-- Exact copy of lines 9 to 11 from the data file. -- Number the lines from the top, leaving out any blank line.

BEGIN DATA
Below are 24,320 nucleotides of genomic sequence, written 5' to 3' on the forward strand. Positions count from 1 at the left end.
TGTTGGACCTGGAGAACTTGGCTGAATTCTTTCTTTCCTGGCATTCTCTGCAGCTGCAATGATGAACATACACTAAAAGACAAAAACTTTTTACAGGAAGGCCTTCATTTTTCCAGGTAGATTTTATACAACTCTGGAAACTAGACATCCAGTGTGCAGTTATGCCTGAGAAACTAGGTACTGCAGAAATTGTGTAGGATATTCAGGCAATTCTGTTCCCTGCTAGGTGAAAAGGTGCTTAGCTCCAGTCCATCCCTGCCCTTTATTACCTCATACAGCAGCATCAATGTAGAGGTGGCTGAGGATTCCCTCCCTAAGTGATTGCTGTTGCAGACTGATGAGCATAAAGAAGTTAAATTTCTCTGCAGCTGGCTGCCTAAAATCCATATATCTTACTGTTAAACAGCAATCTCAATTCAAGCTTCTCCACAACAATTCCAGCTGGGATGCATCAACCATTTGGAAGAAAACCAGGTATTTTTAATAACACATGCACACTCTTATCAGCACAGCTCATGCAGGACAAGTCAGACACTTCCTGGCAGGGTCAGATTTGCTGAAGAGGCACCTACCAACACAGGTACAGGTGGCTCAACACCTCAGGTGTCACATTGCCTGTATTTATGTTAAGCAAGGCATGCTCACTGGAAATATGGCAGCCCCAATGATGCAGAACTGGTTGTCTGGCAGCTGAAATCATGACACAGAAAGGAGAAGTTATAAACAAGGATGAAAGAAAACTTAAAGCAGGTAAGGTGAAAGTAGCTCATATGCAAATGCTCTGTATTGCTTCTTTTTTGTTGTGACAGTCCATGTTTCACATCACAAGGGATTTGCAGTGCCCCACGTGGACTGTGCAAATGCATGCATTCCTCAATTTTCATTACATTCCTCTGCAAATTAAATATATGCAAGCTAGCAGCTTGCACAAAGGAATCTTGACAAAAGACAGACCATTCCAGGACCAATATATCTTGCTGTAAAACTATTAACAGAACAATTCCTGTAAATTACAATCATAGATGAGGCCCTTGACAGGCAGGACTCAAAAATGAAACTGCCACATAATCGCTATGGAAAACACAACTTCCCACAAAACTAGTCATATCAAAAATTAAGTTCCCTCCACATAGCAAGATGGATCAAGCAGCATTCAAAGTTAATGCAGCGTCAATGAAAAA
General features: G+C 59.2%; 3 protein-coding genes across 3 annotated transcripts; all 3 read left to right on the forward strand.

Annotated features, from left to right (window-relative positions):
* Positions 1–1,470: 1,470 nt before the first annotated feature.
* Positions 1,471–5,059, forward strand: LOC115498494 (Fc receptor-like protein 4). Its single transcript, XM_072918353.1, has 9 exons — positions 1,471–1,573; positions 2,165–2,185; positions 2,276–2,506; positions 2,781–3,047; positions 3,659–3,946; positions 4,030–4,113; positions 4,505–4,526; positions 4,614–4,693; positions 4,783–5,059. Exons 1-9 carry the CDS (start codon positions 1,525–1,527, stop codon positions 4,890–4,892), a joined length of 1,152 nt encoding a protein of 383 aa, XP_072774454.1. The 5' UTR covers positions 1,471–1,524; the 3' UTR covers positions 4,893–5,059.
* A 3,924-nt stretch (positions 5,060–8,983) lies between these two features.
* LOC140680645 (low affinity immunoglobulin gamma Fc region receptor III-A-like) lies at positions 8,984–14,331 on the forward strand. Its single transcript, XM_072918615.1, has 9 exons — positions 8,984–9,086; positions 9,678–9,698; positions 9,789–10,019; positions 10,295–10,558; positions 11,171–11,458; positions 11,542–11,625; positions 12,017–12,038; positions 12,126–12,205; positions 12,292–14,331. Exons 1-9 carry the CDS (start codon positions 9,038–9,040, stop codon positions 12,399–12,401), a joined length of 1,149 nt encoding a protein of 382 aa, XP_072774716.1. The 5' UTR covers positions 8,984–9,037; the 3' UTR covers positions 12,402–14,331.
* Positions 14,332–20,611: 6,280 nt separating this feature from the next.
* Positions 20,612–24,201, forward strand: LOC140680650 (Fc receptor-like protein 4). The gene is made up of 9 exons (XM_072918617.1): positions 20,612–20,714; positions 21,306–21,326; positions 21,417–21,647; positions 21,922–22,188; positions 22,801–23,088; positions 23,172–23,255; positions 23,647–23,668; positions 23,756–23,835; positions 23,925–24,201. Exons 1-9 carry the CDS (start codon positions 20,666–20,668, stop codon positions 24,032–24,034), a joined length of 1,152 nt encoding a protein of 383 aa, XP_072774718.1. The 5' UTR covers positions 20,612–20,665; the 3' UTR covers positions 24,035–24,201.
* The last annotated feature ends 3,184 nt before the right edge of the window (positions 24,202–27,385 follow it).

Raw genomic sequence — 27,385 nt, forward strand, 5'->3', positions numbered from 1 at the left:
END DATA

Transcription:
* Positions 14,332–20,611: 6,280 nt separating this feature from the next.
* Positions 20,612–24,201, forward strand: LOC140680650 (Fc receptor-like protein 4). The gene is made up of 9 exons (XM_072918617.1): positions 20,612–20,714; positions 21,306–21,326; positions 21,417–21,647; positions 21,922–22,188; positions 22,801–23,088; positions 23,172–23,255; positions 23,647–23,668; positions 23,756–23,835; positions 23,925–24,201. Exons 1-9 carry the CDS (start codon positions 20,666–20,668, stop codon positions 24,032–24,034), a joined length of 1,152 nt encoding a protein of 383 aa, XP_072774718.1. The 5' UTR covers positions 20,612–20,665; the 3' UTR covers positions 24,035–24,201.
* The last annotated feature ends 3,184 nt before the right edge of the window (positions 24,202–27,385 follow it).